One day comes and they're a part of your lives"


tancho said...

I am surprised of how easy and stress free it is to meet the people that we correspond with via the blogs. I have met several people and it is like you's is as if you are part of their family and live next door to them, knowing all about their families, happenings in the barrio and seeing their kids growing up. It is for me at least a warm and rewarding part of my life to be a part of the cyber community.

lauriematherne said...

I have enjoyed meeting and making friends with people who followed my blog, and subsequently came to Honduras. Not as a result of my blog, but in rather indirectly. Lots of fun. If you ever meet the elusive Felipe, clue us in. Woudn't it be fun if he was the opposite of who he says he is? Rather than a crusty curmudgeon, he may be tender hearted and fun!

Vanya said...

Aw! Its not always easy to find kindred spritits in foreign lands. Sometimes you have to go and seek them out. We look forward to seeing you again too!!

linda lou and senor too said...

What a good post! My meetings with fellow bloggers have been so sudden and surprising. Senor and I were walking on the Mazatlan malecon and poof! There were Nancy and Paul. I was in San Carlos and poof! There was Bliss! What I really enjoy is folks who come to Alamos, they are not bloggers, but we connect and they say, Oh, you are the lady that writes that Alamos blog or when KD and Ian are here and people come up to them and say, Oh, I read about you all the time in your mom's blog..........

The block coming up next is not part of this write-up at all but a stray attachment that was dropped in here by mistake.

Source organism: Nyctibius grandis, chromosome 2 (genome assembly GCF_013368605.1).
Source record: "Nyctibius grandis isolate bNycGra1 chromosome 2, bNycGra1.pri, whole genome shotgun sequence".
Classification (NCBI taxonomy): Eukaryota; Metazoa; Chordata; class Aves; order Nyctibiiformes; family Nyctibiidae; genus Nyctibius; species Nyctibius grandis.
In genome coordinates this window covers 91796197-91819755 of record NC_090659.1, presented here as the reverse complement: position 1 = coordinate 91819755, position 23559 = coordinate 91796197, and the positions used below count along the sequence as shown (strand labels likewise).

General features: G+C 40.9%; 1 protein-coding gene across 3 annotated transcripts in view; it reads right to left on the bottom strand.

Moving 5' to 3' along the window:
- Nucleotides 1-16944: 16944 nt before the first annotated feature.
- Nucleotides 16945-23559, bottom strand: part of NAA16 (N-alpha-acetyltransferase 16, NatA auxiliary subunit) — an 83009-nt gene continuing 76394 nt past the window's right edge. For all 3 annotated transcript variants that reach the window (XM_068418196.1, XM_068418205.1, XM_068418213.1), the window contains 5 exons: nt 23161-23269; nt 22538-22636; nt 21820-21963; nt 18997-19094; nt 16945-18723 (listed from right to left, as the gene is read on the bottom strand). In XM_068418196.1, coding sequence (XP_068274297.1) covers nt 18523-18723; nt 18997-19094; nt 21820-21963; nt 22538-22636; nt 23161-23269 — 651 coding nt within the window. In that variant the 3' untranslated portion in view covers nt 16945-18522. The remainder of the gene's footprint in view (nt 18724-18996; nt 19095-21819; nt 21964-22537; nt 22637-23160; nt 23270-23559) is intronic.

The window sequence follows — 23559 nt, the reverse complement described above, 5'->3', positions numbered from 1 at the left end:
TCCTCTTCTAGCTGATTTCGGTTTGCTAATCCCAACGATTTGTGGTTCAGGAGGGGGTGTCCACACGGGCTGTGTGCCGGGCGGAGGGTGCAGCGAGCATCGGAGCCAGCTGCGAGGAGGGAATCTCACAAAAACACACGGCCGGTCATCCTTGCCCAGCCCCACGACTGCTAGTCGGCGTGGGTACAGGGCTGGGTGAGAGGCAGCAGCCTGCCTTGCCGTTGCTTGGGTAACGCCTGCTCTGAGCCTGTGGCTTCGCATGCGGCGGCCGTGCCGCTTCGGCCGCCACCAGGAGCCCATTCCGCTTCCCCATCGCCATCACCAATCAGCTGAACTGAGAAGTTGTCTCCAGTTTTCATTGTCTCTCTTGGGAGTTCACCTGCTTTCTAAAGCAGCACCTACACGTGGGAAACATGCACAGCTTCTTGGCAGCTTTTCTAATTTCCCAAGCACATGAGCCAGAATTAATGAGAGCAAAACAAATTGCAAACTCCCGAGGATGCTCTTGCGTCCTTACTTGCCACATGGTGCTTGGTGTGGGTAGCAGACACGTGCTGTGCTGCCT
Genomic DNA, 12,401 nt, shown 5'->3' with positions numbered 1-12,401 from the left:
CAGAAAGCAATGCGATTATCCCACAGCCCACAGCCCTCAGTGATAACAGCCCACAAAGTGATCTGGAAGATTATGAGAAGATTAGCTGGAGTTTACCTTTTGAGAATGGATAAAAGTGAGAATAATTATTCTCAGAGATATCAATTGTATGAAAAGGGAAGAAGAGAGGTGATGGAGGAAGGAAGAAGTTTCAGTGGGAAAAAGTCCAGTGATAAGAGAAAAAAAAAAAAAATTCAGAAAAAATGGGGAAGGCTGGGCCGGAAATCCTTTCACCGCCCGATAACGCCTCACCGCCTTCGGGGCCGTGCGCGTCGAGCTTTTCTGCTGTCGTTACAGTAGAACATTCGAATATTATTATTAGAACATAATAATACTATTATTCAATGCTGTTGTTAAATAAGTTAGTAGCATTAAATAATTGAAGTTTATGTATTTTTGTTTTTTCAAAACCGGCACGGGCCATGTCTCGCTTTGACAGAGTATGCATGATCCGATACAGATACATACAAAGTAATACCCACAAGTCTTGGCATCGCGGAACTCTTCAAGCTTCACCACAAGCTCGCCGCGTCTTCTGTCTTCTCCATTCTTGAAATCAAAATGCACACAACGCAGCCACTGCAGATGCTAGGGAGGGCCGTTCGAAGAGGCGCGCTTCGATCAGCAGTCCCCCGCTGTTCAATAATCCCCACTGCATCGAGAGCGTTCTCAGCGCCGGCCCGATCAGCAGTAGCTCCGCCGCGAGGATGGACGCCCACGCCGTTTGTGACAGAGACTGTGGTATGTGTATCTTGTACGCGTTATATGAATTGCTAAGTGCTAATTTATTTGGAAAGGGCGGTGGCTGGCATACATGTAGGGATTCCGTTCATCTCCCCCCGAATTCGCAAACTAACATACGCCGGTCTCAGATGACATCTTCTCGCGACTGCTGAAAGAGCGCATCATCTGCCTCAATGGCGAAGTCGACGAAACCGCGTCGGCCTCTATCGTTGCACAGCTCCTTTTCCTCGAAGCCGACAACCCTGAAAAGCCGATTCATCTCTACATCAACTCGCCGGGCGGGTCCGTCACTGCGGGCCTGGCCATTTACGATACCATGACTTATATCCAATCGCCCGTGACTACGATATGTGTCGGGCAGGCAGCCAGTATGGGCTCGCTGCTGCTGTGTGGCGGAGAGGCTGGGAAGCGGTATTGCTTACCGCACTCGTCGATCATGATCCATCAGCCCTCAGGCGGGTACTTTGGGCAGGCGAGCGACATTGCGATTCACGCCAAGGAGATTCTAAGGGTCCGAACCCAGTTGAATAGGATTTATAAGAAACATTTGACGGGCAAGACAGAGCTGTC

Steve Cotton said...

And unless people are part of the blog community, they often find it hard to know just how close we can all draw together.

Steve Cotton said...

And I shall return.

Steve Cotton said...

He is fun. And tender-hearted. But I find most people are -- especially as we get to know them better.

Steve Cotton said...

I suppose that is true because most people who write blogs pour a good deal of themselves on to their pages.

Felipe Zapata said...

I am a tender-hearted, crusty, fun curmudgeon.

Kim G said...

F and I met Felipe (and Lady Zapata and the Sister-in-law, and the little Vaquero) in 2007, and found him quite the charmer. My only regret? Having done the entire conversation in Spanish. I still want to someday hear his Georgia accent.


Kim G
Where, alas, we have no charming regional accent.

Kim G said...

Steve, Thanks for the kind comment. I too enjoyed our all-too-brief drink together. But hopefully our paths will cross again.


Kim G
Boston, MA
Where we are literally plotting our move to Mexico.

Steve Cotton said...

And the accent is worth the price of admission.

lauriematherne said...

I read this post twice, but somehow I didn't use my basic comprehension skills. I am glad you met the tender-hearted crusty curmudgeon. I am tired this week due to hosting a group of New Orleanians who are traversing the country of Honduras in search of mission work as well as a bit of fun.

lauriematherne said...

Kim, I have many charming regional accents, as I have a penchant for mimicking accents. What do you want? Cajun? New Orleans? Puerto Rican? Cuban? Honduran? I can even do a fair Spanish lisp when needed. My Texan is a bit rusty though.

Steve Cotton said...

That means I was not very clear.